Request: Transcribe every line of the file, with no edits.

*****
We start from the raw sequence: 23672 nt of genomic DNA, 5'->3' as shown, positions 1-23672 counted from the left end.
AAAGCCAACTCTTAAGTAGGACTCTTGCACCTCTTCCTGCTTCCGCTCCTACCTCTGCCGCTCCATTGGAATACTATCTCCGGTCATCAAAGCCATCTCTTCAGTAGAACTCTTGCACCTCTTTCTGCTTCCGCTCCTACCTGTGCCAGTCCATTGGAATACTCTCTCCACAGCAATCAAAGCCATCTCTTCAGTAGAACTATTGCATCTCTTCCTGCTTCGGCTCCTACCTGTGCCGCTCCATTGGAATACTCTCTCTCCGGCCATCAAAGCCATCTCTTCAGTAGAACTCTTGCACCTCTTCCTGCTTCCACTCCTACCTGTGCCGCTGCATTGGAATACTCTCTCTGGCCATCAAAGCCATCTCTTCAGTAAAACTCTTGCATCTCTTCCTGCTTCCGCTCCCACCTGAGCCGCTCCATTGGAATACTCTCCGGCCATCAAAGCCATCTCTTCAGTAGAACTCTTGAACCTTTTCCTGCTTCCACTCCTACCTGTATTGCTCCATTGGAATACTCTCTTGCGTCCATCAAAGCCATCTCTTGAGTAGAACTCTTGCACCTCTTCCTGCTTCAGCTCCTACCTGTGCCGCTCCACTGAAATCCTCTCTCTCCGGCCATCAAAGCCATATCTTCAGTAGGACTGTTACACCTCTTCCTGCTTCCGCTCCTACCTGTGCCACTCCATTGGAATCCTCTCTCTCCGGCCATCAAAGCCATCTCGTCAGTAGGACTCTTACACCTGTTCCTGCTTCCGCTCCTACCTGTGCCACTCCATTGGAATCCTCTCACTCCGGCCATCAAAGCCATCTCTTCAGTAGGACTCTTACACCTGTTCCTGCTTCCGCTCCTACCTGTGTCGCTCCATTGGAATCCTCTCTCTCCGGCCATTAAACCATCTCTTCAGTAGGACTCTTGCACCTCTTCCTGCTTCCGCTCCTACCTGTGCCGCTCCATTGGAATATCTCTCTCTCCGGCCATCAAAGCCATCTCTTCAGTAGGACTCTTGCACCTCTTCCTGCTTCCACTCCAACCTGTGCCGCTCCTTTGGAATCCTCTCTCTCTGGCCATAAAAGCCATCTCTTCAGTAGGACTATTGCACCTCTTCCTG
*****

We start from the raw sequence: 23672 nt of genomic DNA, 5'->3' as shown, positions 1-23672 counted from the left end.
AAAGCCAACTCTTAAGTAGGACTCTTGCACCTCTTCCTGCTTCCGCTCCTACCTCTGCCGCTCCATTGGAATACTATCTCCGGTCATCAAAGCCATCTCTTCAGTAGAACTCTTGCACCTCTTTCTGCTTCCGCTCCTACCTGTGCCAGTCCATTGGAATACTCTCTCCACAGCAATCAAAGCCATCTCTTCAGTAGAACTATTGCATCTCTTCCTGCTTCGGCTCCTACCTGTGCCGCTCCATTGGAATACTCTCTCTCCGGCCATCAAAGCCATCTCTTCAGTAGAACTCTTGCACCTCTTCCTGCTTCCACTCCTACCTGTGCCGCTGCATTGGAATACTCTCTCTGGCCATCAAAGCCATCTCTTCAGTAAAACTCTTGCATCTCTTCCTGCTTCCGCTCCCACCTGAGCCGCTCCATTGGAATACTCTCCGGCCATCAAAGCCATCTCTTCAGTAGAACTCTTGAACCTTTTCCTGCTTCCACTCCTACCTGTATTGCTCCATTGGAATACTCTCTTGCGTCCATCAAAGCCATCTCTTGAGTAGAACTCTTGCACCTCTTCCTGCTTCAGCTCCTACCTGTGCCGCTCCACTGAAATCCTCTCTCTCCGGCCATCAAAGCCATATCTTCAGTAGGACTGTTACACCTCTTCCTGCTTCCGCTCCTACCTGTGCCACTCCATTGGAATCCTCTCTCTCCGGCCATCAAAGCCATCTCGTCAGTAGGACTCTTACACCTGTTCCTGCTTCCGCTCCTACCTGTGCCACTCCATTGGAATCCTCTCACTCCGGCCATCAAAGCCATCTCTTCAGTAGGACTCTTACACCTGTTCCTGCTTCCGCTCCTACCTGTGTCGCTCCATTGGAATCCTCTCTCTCCGGCCATTAAACCATCTCTTCAGTAGGACTCTTGCACCTCTTCCTGCTTCCGCTCCTACCTGTGCCGCTCCATTGGAATATCTCTCTCTCCGGCCATCAAAGCCATCTCTTCAGTAGGACTCTTGCACCTCTTCCTGCTTCCACTCCAACCTGTGCCGCTCCTTTGGAATCCTCTCTCTCTGGCCATAAAAGCCATCTCTTCAGTAGGACTATTGCACCTCTTCCTG